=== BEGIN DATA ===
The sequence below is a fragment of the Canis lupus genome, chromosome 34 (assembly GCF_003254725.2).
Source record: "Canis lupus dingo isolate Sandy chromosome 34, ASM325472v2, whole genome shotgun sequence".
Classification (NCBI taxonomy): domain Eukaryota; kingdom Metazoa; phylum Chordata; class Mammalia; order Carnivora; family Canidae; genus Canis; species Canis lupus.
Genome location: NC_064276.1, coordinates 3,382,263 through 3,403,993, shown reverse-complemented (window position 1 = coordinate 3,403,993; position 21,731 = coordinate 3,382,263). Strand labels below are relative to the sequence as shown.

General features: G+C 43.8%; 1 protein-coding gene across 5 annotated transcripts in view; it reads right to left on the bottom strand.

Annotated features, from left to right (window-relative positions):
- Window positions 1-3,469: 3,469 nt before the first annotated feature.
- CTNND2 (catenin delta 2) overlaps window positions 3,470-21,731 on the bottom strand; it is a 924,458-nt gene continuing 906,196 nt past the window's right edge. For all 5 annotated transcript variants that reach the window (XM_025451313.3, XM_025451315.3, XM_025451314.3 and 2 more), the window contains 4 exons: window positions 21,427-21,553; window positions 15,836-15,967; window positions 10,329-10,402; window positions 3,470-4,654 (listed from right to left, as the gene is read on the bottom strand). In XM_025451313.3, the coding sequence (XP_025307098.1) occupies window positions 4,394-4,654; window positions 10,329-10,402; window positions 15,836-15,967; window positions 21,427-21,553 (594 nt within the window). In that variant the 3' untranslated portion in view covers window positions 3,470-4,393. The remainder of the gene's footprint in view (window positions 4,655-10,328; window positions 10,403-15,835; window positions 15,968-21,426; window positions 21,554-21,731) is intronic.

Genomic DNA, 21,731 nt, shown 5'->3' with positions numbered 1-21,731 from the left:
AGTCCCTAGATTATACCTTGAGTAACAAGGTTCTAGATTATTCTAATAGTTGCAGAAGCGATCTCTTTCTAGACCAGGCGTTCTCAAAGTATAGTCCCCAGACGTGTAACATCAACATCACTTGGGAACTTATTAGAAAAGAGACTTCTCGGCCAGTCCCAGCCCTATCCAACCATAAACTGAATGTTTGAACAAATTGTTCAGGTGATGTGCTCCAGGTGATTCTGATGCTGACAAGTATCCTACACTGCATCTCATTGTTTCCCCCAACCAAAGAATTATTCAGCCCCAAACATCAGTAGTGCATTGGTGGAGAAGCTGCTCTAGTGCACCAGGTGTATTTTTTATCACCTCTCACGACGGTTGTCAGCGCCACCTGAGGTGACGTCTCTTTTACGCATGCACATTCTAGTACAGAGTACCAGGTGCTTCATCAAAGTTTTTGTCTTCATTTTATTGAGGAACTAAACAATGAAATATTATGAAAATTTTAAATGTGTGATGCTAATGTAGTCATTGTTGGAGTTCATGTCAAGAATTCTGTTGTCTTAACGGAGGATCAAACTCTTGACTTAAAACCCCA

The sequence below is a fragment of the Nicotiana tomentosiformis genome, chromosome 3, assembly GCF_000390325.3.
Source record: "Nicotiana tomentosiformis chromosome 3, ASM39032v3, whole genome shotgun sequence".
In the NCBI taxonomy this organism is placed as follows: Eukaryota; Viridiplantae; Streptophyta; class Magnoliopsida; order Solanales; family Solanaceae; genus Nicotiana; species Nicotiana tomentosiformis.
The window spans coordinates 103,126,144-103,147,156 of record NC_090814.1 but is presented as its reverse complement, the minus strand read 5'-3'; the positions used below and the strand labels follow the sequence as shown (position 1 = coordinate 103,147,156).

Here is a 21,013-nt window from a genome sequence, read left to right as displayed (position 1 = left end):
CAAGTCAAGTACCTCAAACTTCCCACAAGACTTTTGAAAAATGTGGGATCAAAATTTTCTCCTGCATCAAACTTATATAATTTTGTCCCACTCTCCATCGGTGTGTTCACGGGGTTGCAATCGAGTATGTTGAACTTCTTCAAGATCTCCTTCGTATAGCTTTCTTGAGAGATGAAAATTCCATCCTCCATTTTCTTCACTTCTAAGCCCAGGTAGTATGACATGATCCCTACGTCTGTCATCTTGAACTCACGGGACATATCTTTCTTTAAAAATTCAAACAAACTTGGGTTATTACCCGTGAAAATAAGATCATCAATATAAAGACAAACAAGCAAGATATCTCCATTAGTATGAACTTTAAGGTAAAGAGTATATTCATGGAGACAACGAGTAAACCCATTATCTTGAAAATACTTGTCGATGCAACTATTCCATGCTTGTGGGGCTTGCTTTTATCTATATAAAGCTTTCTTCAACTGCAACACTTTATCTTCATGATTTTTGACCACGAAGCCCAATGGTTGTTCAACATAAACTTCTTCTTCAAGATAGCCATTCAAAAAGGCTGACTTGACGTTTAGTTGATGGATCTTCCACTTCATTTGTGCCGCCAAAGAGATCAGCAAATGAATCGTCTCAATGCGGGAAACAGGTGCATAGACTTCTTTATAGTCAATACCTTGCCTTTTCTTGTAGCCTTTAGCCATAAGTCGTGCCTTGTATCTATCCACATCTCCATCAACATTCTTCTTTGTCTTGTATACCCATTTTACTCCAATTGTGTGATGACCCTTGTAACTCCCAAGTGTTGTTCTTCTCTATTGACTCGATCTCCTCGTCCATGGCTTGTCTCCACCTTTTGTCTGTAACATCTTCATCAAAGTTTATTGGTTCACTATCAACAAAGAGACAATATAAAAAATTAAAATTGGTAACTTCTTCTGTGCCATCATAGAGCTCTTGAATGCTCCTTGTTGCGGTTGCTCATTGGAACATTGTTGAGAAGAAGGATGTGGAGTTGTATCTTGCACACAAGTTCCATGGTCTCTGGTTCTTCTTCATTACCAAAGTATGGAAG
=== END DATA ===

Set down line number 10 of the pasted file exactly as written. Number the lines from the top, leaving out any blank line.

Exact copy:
AGTCCCTAGATTATACCTTGAGTAACAAGGTTCTAGATTATTCTAATAGTTGCAGAAGCGATCTCTTTCTAGACCAGGCGTTCTCAAAGTATAGTCCCCAGACGTGTAACATCAACATCACTTGGGAACTTATTAGAAAAGAGACTTCTCGGCCAGTCCCAGCCCTATCCAACCATAAACTGAATGTTTGAACAAATTGTTCAGGTGATGTGCTCCAGGTGATTCTGATGCTGACAAGTATCCTACACTGCATCTCATTGTTTCCCCCAACCAAAGAATTATTCAGCCCCAAACATCAGTAGTGCATTGGTGGAGAAGCTGCTCTAGTGCACCAGGTGTATTTTTTATCACCTCTCACGACGGTTGTCAGCGCCACCTGAGGTGACGTCTCTTTTACGCATGCACATTCTAGTACAGAGTACCAGGTGCTTCATCAAAGTTTTTGTCTTCATTTTATTGAGGAACTAAACAATGAAATATTATGAAAATTTTAAATGTGTGATGCTAATGTAGTCATTGTTGGAGTTCATGTCAAGAATTCTGTTGTCTTAACGGAGGATCAAACTCTTGACTTAAAACCCCA